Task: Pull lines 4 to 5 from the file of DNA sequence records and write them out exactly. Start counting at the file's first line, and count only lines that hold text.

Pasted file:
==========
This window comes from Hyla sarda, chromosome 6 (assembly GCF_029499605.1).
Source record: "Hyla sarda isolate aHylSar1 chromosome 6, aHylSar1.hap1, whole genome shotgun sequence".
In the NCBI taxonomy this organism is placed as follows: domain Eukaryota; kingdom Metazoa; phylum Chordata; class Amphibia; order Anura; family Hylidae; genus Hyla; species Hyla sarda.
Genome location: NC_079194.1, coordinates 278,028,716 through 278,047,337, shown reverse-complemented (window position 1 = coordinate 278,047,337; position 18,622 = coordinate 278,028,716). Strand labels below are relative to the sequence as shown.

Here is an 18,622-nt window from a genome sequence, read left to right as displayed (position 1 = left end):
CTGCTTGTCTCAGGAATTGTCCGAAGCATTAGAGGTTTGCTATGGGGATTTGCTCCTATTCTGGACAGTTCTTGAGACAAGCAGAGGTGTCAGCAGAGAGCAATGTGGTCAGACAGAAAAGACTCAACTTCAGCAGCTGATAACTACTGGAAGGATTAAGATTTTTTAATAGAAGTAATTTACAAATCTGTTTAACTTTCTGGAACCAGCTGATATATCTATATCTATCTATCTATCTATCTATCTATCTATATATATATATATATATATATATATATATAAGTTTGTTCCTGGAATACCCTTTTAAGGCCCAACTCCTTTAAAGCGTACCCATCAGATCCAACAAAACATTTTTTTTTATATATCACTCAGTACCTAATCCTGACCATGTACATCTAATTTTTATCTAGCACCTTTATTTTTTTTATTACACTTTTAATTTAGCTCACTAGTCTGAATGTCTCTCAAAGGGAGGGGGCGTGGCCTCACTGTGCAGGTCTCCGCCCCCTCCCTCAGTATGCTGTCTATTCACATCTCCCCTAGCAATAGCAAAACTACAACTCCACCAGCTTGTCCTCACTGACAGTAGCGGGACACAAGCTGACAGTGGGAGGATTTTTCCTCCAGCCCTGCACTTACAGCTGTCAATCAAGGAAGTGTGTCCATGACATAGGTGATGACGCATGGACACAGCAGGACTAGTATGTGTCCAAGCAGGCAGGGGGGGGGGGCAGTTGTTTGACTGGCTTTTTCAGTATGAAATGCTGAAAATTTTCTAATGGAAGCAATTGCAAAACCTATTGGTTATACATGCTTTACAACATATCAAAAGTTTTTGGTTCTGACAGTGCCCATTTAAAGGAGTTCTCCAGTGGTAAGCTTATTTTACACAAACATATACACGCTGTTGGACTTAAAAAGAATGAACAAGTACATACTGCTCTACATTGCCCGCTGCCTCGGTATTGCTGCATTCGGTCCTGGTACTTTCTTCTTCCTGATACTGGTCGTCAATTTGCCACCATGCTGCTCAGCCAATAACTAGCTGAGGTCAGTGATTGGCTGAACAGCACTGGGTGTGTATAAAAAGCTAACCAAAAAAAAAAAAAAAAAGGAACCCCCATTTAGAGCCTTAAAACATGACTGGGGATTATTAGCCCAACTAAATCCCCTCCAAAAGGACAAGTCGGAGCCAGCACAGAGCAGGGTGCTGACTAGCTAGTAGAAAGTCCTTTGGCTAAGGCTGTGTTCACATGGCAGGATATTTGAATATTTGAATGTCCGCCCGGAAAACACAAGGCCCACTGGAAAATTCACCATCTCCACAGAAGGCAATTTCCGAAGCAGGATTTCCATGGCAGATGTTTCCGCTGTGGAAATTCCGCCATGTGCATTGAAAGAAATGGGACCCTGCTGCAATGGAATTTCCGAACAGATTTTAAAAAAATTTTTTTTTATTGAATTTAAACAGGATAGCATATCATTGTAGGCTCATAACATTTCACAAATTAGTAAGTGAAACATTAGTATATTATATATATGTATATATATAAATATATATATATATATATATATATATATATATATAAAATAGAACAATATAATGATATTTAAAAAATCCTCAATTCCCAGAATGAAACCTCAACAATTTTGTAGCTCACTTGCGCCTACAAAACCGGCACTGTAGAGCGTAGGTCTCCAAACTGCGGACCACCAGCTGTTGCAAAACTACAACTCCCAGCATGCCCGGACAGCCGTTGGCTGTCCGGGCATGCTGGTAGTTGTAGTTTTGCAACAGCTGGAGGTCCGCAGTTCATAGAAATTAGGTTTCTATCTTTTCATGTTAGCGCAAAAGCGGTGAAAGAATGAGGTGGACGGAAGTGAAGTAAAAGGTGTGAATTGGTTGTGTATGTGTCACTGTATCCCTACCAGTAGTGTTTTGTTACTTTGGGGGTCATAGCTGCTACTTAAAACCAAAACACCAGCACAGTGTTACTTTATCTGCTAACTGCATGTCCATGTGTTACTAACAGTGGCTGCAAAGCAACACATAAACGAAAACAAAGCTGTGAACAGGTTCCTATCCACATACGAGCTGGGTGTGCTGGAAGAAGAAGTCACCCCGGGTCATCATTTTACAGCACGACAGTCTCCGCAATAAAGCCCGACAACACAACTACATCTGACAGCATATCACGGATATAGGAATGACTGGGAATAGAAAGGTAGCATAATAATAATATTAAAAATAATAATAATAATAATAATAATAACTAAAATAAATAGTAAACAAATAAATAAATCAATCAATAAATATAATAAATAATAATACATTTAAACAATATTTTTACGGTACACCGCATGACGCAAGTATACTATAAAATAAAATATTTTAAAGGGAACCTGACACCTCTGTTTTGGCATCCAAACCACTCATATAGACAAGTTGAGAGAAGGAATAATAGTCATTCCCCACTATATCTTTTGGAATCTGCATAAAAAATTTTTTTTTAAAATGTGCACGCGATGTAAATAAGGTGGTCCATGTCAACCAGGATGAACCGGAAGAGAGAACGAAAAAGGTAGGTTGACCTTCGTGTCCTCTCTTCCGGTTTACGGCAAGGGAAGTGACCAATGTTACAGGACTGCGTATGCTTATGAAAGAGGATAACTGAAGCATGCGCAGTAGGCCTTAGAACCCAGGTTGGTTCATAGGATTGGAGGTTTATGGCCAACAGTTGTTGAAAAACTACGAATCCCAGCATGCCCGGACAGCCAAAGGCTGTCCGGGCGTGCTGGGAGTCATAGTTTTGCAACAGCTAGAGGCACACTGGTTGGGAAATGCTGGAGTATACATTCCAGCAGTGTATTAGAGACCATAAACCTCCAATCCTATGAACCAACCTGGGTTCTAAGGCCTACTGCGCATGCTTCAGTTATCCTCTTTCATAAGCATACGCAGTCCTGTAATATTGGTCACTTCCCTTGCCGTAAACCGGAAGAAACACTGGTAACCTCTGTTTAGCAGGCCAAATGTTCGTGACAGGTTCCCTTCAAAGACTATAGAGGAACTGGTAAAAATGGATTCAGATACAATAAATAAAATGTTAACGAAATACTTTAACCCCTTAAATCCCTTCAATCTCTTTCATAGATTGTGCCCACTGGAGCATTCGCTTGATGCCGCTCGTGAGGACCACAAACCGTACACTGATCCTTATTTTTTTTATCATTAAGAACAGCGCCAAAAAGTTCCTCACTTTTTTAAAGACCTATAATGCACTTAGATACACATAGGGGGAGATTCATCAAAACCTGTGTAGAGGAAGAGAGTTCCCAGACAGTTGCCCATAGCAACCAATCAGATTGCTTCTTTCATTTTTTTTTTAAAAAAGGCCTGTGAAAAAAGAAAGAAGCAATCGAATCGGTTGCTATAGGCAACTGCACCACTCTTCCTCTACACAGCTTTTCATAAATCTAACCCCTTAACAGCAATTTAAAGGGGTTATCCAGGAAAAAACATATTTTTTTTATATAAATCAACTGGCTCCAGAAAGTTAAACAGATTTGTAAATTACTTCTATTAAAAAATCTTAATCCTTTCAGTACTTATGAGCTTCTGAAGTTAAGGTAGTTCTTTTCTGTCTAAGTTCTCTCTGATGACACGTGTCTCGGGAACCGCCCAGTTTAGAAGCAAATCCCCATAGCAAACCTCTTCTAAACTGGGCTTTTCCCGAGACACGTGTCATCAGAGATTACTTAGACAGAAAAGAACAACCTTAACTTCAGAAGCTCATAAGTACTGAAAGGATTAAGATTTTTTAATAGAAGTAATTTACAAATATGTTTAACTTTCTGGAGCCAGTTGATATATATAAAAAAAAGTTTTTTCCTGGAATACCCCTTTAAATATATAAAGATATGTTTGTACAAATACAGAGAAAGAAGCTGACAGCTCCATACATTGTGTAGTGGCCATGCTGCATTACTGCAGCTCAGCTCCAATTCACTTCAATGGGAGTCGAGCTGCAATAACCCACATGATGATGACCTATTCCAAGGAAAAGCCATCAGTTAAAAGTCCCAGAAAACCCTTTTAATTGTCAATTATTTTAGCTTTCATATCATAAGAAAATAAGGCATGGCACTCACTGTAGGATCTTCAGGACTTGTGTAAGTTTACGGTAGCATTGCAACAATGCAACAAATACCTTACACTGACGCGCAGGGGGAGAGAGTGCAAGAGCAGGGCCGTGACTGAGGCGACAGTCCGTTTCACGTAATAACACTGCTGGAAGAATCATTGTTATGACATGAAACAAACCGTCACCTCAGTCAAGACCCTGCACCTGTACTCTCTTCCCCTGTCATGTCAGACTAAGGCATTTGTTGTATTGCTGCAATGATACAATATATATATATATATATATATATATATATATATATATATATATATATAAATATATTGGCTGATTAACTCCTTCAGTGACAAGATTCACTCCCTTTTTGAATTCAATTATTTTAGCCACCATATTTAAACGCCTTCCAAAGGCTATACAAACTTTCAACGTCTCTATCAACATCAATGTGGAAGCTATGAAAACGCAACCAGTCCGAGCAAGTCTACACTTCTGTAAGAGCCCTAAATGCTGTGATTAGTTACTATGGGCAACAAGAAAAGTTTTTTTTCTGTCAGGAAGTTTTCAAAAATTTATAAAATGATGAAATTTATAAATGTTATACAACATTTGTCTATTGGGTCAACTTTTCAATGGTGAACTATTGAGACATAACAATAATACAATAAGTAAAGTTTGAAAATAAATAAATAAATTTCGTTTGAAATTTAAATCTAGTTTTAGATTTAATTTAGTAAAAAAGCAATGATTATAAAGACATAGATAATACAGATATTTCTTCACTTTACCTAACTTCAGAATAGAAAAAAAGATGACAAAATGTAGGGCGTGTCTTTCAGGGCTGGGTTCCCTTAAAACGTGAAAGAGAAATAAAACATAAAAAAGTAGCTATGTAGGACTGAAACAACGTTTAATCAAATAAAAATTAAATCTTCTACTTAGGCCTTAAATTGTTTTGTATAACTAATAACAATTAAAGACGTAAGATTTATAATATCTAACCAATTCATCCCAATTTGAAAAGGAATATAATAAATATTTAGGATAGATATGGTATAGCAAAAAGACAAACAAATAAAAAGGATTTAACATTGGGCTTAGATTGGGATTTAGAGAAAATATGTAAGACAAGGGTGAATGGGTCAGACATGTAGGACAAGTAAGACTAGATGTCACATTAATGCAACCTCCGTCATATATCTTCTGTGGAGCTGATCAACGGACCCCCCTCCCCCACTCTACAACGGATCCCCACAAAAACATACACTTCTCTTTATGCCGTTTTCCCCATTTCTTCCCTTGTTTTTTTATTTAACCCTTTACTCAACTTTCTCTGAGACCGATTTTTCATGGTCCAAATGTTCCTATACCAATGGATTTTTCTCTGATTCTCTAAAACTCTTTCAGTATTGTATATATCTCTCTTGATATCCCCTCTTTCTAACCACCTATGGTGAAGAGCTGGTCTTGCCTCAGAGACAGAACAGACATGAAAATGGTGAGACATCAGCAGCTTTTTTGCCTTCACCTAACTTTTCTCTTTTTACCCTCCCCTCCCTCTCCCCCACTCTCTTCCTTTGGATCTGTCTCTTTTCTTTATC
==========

Genome location: NC_079194.1, coordinates 278,028,716 through 278,047,337, shown reverse-complemented (window position 1 = coordinate 278,047,337; position 18,622 = coordinate 278,028,716). Strand labels below are relative to the sequence as shown.

Here is an 18,622-nt window from a genome sequence, read left to right as displayed (position 1 = left end):